Talcum powder that has been tainted with asbestos may cause malignant mesothelioma, according to a new study.
The 33-patient case study, published in the Journal of Occupational and Environmental Medicine, may be used as ammunition to the thousands of plaintiffs who have filed lawsuits against brands selling talcum-powder-based products, such as Johnson & Johnson.
Asbestos, although a naturally occurring material, is considered a carcinogen by the World Health Organization, and exposure has been linked to the development of mesothelioma, a rare and aggressive cancer with poor prognosis. It has also been linked to lung and ovarian cancers.
Talcum powder is also found in many cosmetic products, including blush and facial makeup.
Although manufacturers have pledged to use talc that is free from detectable asbestos levels, the cosmetics industry is largely unregulated. In 2018, Reuters reported that Johnson & Johnson knew some of its Baby Powder products were contaminated by asbestos, but failed to report the information to regulators or the public.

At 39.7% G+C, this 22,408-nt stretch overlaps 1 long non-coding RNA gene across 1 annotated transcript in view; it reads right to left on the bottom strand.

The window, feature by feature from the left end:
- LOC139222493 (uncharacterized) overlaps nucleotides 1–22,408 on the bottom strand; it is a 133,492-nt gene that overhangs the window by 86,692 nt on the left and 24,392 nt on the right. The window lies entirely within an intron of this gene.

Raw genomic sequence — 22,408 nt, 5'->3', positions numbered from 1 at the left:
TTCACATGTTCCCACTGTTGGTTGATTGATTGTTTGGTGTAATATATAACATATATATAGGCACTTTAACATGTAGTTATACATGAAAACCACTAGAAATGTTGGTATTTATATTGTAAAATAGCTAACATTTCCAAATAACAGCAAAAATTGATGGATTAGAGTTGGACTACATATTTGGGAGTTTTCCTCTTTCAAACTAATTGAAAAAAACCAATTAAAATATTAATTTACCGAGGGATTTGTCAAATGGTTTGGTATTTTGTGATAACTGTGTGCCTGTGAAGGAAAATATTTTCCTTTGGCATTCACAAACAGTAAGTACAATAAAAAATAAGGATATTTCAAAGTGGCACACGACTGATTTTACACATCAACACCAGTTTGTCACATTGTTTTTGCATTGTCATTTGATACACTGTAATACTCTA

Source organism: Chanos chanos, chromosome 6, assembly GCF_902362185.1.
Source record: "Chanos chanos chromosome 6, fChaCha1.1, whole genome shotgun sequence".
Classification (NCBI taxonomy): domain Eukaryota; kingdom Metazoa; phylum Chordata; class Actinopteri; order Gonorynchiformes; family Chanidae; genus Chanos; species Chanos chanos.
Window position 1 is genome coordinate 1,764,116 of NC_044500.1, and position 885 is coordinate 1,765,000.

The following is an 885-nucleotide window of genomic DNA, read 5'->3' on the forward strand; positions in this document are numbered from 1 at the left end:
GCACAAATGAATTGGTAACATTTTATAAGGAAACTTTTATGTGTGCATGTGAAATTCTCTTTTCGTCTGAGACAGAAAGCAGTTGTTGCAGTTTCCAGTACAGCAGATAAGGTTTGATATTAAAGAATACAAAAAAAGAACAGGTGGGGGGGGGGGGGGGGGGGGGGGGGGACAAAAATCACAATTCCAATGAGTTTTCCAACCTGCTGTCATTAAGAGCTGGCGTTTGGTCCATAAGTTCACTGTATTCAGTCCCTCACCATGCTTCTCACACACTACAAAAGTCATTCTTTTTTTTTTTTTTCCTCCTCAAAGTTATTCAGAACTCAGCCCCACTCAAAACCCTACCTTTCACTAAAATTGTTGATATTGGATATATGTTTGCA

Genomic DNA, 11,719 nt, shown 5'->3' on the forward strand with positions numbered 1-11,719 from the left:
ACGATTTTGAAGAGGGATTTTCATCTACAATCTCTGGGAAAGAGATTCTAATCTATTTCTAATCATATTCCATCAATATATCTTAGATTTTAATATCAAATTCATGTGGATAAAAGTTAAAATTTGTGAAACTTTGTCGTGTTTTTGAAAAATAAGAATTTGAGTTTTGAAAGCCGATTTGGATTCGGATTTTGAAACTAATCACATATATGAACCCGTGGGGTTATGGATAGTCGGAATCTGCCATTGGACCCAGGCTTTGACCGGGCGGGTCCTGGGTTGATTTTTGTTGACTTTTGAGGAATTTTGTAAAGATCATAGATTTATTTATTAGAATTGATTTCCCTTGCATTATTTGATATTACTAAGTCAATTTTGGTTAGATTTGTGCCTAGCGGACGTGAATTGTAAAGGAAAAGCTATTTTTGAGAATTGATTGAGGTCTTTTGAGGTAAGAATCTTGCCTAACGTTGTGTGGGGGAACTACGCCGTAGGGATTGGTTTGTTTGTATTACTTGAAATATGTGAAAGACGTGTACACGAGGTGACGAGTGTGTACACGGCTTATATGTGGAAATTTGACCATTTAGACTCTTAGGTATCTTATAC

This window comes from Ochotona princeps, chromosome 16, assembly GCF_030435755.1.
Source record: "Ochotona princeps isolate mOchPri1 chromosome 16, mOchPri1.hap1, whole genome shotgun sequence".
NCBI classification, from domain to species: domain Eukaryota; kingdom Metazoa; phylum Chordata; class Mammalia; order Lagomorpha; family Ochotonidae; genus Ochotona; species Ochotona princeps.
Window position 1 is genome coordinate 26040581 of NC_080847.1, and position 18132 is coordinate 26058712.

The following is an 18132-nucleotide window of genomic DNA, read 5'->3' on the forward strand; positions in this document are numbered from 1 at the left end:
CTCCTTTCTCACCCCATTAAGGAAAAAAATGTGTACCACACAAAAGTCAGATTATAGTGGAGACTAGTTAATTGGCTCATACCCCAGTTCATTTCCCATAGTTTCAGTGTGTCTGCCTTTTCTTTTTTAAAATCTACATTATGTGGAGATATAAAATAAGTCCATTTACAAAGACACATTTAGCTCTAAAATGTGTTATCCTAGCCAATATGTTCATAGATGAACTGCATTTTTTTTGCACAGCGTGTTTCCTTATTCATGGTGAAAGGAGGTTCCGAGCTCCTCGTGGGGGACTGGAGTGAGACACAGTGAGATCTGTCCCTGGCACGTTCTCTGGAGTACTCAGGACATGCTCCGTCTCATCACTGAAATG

In the study, co-author Jacqueline Moline and her colleagues present 33 case studies of people, primarily women, who were diagnosed with malignant mesothelioma whose primary exposure to asbestos was through the use of talcum powder.
The authors detailed six cases wherein the individuals underwent tissue testing which showed fibers consistent with the type of asbestos found in talc, but not in insulation or building supplies. Some of the individuals in the cases used products containing talc powder every day for decades.
Moline says that she hopes the study raises awareness for people who have used cosmetic talcum powder in the past, or continue to use them to this day.
“I would tell people that there is no regulation for talc, and that if there is a safer alternative then I would advise them to do that,” says Moline. “I would not recommend people use talcum powder.”